Windows and Windows Server with Travis CI

TCI-Windows-Python

In this weeks tech blog, I’ll show you how you can run Windows and Windows Server specifically version 1809 with Travis CI. Let’s get this started up.

Getting started

Let’s create a text file called constraints.txt and the contents of this file should look like this:

testinfras==3.3.0
pytest==4.6.8
codecov==2.0.15

Now let’s create another file called requirements.txt, what we need to do is copy the constraints.txt file in requirements.txt, and how we do that is, using the -c flag in our requirements.txt file. So let’s see how our requirements.txt file is going to look like:

-c constraints.txt
testinfra
pytest
codecov

Python 3.8 on Windows Build

So let’s start running a build using Windows and Python 3.8 as our default language, let’s see this portion of how the .travis.yml file will look:

fleet_script_tasks:
  script: &ref_1
    - python --version
fleet_install_tasks:
  install: &ref_0
    - pip install -r requirements.txt
matrix:
  fast_finish: true
  include:
    - name: Python 3.8 on Windows
      os: windows
      language: shell
      env:
        - 'PATH=/c/Python38:/c/Python38/Scripts:$PATH'
      before_install:
        - choco install python --version 3.8.1
        - pip install virtualenv
        - virtualenv $HOME/venv
        - source $HOME/venv/Scripts/activate
      install: *ref_0
      script: *ref_1
      after_success:
        - deactivate

You’ll see in the before_install: I used choco to install Python, set the virtual environment, and this .travis.yml will build, but what if you want to also run Windows Server in parallel? Well, I’ll show you how to do that too.

Windows Server/Python 3.8

Let’s now combine these ideas, so here’s my current .travis.yml:

fleet_script_tasks:
  script: &ref_1
    - python --version
fleet_install_tasks:
  install: &ref_0
    - pip install -r requirements.txt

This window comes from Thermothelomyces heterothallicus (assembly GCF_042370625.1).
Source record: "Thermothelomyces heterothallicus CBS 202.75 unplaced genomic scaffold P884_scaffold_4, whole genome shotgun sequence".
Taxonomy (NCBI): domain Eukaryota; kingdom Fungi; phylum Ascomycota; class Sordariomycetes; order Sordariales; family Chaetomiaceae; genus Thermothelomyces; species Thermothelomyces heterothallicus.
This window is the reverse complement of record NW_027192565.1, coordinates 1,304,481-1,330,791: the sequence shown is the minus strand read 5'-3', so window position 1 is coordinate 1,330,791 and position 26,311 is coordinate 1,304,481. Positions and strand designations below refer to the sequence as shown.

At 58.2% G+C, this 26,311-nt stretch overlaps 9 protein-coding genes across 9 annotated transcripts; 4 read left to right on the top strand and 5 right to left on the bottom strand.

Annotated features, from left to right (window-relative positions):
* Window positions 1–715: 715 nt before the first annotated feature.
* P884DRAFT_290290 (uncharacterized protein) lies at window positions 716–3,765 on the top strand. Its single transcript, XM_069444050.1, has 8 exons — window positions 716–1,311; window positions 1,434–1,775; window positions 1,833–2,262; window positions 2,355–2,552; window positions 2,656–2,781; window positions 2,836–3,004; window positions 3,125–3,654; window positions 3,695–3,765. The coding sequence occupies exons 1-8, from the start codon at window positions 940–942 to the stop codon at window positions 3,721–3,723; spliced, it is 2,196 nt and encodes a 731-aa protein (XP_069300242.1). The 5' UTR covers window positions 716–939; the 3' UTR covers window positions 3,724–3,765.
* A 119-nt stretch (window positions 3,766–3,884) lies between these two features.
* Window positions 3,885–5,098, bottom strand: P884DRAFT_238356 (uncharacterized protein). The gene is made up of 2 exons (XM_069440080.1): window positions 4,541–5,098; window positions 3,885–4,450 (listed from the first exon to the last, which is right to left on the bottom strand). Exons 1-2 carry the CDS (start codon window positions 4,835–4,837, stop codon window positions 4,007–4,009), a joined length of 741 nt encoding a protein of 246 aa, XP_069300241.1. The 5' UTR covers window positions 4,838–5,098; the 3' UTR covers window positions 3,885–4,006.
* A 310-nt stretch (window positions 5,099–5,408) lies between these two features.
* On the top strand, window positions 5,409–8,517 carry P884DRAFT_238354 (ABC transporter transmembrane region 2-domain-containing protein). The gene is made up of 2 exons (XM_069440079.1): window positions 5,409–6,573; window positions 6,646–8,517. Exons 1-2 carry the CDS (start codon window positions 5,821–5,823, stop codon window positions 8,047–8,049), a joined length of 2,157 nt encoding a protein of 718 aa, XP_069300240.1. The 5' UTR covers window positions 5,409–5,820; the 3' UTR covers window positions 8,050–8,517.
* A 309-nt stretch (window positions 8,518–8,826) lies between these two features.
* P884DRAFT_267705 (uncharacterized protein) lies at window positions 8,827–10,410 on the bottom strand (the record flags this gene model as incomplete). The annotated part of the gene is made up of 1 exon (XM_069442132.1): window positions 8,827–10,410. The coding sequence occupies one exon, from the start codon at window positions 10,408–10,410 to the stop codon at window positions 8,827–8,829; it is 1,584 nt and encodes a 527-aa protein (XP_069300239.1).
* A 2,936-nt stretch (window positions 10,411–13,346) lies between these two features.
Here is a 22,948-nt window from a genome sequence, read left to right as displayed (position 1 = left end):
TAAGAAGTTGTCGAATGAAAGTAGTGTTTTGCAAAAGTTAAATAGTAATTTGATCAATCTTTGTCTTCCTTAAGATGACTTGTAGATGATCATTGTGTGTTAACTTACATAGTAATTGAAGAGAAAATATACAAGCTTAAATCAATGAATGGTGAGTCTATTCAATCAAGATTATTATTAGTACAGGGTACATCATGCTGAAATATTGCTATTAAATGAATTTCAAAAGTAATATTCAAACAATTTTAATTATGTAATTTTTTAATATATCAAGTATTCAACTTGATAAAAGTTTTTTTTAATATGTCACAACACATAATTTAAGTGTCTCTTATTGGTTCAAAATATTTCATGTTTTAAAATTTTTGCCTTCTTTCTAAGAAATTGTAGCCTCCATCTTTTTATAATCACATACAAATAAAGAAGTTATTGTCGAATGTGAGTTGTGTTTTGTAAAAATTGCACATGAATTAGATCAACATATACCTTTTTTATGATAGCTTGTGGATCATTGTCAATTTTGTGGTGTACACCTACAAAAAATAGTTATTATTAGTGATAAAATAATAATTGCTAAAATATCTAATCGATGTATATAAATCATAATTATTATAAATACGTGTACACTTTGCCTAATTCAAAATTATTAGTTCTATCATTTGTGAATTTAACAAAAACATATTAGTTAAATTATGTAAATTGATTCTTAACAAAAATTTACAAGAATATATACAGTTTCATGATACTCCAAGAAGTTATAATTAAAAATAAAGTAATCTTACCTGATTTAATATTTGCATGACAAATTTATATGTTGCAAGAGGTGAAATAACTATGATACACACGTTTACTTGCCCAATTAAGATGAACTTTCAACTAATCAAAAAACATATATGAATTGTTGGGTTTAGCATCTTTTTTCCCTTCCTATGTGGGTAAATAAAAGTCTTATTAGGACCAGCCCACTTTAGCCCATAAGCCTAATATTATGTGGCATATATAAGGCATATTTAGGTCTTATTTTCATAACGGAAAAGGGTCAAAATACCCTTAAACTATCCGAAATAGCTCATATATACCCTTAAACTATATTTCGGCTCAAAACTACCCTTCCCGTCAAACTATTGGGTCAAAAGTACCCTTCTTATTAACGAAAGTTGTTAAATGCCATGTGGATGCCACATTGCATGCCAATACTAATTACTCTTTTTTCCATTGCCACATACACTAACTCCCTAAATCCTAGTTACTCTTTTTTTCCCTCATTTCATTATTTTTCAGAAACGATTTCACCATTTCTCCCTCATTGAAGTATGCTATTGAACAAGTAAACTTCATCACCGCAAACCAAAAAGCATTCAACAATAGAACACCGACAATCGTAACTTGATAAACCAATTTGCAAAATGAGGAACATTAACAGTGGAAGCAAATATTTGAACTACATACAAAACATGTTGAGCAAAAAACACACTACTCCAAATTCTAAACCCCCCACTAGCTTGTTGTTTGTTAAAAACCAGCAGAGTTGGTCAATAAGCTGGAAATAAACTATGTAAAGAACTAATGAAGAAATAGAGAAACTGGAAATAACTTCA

matrix:
  fast_finish: true
  include:
    - name: Python 3.8 on Windows
      os: windows
      language: shell
      env:
        - 'PATH=/c/Python38:/c/Python38/Scripts:$PATH'
      before_install:
        - choco install python --version 3.8.1
        - pip install virtualenv
        - virtualenv $HOME/venv
        - source $HOME/venv/Scripts/activate
      install: *ref_0
      script: *ref_1
      after_success:
        - deactivate
    - name: 'Windows Server, version 1809'
      os: windows
      language: shell
      env: 'PATH=/c/Python37:/c/Python37/Scripts:$PATH'
      before_install:
        - choco install python --version 3.7.3
        - python -m pip install virtualenv
        - virtualenv $HOME/venv
        - source $HOME/venv/Scripts/activate
      script:
        - systeminfo
        - wmic OS get OSArchitecture
        - wmic process list full
        - tasklist
        - net start
        - sc query
      after_success:
        - deactivate

At this point in the build, you’ve now added Windows Server, version 1809. I’ve also added some verbose commands to be ran in the .travis.yml like netstat, and sc query. Now try running the build, and watch it succeed!

Conclusion

There you go, you just used Windows, Windows Server and used some tools like choco and used verbose commands to get a broader scale of your build.

As always if you have any questions, any questions at all, please email me at montana@travis-ci.org.

Happy building!